This will be a facilitated discussion focused on eliminating the punitive disciplinary practices that disproportionately affect students of color and negatively impact their academic success. A panel of stakeholders will highlight the issues and problem through their eyes and identify the causes, the impact on our communities, the role they have played in combating the problem, the tools that they have used to address the problem, and the results of their efforts.

Final Discussion

Where Do We Go From Here: Implications for Advocacy, Policy and Practice

We will explore how advocates can build on the substance of their work and increase multi-stakeholder support. 

Speakers and Presenters Include:

Honorable James F. Bass, Jr., Chatham County Superior Court

Shakti Belway, Southern Poverty Law Center

Jonathan Brice, Baltimore City Public Schools

Honorable LeRoy Burke III, Chatham County Juvenile Court

Omisade Burney-Scott, YWCA Greater Triangle

Gwen Cartledge, Ohio State University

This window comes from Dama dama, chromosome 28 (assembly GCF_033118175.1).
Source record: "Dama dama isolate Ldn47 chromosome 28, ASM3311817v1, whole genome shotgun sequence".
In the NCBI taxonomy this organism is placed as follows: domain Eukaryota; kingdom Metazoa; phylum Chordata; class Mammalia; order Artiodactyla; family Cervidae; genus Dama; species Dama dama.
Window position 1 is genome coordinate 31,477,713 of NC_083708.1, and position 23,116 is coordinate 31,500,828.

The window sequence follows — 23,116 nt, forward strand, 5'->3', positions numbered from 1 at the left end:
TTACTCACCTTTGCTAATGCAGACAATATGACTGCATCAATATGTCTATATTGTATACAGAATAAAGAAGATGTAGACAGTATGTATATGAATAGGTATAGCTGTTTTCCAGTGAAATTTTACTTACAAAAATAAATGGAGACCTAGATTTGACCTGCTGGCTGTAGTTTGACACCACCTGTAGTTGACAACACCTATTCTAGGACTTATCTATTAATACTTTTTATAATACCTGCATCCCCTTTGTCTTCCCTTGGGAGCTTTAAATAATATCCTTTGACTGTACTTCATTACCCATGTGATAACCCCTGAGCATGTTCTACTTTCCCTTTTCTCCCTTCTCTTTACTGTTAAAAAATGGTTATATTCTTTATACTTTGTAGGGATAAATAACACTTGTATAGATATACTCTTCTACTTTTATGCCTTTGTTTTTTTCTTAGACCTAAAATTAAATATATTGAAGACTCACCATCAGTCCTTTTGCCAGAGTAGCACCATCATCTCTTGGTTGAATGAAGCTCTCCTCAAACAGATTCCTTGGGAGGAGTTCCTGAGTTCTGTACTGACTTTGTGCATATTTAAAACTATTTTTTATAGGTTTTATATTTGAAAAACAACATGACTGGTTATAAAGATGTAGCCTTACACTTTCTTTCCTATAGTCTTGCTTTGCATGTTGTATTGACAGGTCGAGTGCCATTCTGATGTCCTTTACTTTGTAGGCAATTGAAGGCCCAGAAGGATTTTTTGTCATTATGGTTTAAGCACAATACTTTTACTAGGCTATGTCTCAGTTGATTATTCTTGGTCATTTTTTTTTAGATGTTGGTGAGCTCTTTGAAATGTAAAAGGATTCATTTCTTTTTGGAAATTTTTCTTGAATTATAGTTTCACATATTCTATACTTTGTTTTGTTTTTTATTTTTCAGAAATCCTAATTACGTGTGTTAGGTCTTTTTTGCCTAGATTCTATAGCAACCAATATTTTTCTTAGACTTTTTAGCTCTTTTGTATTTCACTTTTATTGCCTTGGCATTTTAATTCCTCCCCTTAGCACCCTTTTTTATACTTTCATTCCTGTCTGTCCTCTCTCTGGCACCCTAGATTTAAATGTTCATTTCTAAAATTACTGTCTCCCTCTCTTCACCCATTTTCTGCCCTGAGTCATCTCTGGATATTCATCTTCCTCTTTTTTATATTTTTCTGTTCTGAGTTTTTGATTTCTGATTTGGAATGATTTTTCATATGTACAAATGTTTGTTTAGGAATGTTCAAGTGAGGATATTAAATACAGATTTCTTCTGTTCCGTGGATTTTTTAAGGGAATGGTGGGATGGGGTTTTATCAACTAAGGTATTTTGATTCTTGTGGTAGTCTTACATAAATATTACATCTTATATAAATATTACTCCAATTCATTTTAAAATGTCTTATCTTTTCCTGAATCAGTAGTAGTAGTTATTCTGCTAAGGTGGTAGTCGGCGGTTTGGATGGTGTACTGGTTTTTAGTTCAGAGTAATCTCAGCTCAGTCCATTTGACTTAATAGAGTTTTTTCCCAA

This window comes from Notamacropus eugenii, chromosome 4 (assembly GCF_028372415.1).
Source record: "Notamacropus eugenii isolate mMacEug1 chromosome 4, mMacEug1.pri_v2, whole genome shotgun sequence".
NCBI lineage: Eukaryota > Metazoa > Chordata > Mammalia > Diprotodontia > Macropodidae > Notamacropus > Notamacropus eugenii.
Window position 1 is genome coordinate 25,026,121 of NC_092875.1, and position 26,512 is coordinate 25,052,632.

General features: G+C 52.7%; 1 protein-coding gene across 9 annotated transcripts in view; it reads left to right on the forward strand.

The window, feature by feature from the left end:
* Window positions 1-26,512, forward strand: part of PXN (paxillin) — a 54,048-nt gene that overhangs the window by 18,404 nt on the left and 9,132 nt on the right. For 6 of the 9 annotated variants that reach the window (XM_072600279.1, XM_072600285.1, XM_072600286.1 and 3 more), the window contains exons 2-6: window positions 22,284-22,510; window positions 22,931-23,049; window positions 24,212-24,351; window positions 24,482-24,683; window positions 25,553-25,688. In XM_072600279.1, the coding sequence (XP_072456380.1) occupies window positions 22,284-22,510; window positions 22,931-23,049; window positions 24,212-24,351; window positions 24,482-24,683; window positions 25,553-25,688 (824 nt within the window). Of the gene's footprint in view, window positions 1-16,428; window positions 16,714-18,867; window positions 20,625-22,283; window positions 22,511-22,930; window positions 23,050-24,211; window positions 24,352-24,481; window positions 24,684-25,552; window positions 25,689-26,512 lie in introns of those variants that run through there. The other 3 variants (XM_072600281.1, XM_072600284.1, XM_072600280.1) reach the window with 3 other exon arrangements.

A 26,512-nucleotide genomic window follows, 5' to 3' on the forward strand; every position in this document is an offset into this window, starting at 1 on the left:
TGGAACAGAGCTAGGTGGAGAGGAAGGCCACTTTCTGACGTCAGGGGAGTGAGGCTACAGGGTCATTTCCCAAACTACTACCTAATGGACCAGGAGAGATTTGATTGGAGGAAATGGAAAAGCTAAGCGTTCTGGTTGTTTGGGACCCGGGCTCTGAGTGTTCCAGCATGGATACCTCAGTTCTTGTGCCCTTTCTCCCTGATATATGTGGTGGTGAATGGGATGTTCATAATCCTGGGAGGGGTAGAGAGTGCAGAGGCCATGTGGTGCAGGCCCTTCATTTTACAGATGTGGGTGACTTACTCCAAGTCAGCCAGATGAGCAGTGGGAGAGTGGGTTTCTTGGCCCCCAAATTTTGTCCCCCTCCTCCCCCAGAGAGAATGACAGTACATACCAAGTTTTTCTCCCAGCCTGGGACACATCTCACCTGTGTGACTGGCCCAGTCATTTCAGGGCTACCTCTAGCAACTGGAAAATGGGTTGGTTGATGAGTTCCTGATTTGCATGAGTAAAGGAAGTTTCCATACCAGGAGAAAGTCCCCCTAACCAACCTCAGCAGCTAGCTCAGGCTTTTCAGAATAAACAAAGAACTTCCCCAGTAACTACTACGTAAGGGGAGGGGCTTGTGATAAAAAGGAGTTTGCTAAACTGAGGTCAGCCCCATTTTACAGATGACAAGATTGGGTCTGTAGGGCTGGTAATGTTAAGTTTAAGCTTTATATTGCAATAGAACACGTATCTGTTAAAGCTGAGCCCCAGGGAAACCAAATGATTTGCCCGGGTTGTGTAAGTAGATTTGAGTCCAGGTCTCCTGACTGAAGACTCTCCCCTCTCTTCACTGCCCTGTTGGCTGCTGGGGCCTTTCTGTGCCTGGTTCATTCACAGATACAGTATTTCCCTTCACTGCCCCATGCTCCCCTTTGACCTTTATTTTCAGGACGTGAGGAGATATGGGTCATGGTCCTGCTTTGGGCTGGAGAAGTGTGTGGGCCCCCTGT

Maisie Chin, Community Asset Development Re-defining Education (CADRE)

Manuel Criollo, The Labor/Community Strategy Center

Evelyn Dandy, Retired Professor, Armstrong Atlantic State University

Daniel Dodd-Ramirez, Step Up Savannah

Jennifer Falk, Parent to Parent of Georgia / NAACP State Conference / Gwinett STOPP

Ira Foster, Georgia Legal Services Program

Jim Freeman, Advancement Project

Fatima Goss Graves, National Women’s Law Center

Richard Gray, Jr., Annenberg Institute for School Reform

Diane Jackson, Young Men of Honor

John Jackson, Schott Foundation for Public Education

Honorable Otis S. Johnson, City of Savannah

Avis Jones-DeWeever, National Council of Negro Women

Harold Jordan, ACLU of Pennsylvania

Jason Langberg, Advocates for Children’s Services

Tim Leibham, Eau Claire Area School District

Dan Losen, The Civil Rights Project/Proyecto Derechos Civiles at UCLA

Julie Mead, University of Wisconsin-Madison

Becky Milton, Parent to Parent of Georgia

Damekia Morgan, Families and Friends of Louisiana's Incarcerated Children (FFLIC)

Dennis Parker, ACLU Racial Justice Program

Art Rainwater, University of Wisconsin-Madison

Rob Rhodes, Director of Legal Affairs, Georgia Appleseed

Warren Simmons, Annenberg Institute for School Reform

Kent Smith, Eau Claire Area School District / WI PBIS Network

Stacey Suber-Drake, Georgia Department of Education

Marlyn Tilman, Gwinnett STOPP

Michael Thompson, Council of State Governments Justice Center

Joseph Tulman, UDC Law School, Took Crowell Institute for At-Risk Youth

Darren Woodruff, National Center on Response to Intervention